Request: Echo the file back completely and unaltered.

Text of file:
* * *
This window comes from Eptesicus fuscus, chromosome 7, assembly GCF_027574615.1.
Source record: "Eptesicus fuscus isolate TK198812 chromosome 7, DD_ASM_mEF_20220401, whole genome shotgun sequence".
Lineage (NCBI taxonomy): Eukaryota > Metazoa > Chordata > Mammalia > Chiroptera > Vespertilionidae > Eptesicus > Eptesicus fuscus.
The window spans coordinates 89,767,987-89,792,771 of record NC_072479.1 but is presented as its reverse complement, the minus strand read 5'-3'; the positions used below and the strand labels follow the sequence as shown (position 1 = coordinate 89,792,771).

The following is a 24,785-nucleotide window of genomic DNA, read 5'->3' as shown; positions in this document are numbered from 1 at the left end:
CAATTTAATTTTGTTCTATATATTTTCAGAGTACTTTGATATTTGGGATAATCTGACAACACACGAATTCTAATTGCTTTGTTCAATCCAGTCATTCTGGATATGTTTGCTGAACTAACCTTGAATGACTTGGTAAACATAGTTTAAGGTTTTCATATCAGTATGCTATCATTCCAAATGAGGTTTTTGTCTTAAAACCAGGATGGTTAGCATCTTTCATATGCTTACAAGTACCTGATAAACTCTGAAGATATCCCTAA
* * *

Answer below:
This window comes from Eptesicus fuscus, chromosome 7, assembly GCF_027574615.1.
Source record: "Eptesicus fuscus isolate TK198812 chromosome 7, DD_ASM_mEF_20220401, whole genome shotgun sequence".
Lineage (NCBI taxonomy): Eukaryota > Metazoa > Chordata > Mammalia > Chiroptera > Vespertilionidae > Eptesicus > Eptesicus fuscus.
The window spans coordinates 89,767,987-89,792,771 of record NC_072479.1 but is presented as its reverse complement, the minus strand read 5'-3'; the positions used below and the strand labels follow the sequence as shown (position 1 = coordinate 89,792,771).

The following is a 24,785-nucleotide window of genomic DNA, read 5'->3' as shown; positions in this document are numbered from 1 at the left end:
CAATTTAATTTTGTTCTATATATTTTCAGAGTACTTTGATATTTGGGATAATCTGACAACACACGAATTCTAATTGCTTTGTTCAATCCAGTCATTCTGGATATGTTTGCTGAACTAACCTTGAATGACTTGGTAAACATAGTTTAAGGTTTTCATATCAGTATGCTATCATTCCAAATGAGGTTTTTGTCTTAAAACCAGGATGGTTAGCATCTTTCATATGCTTACAAGTACCTGATAAACTCTGAAGATATCCCTAA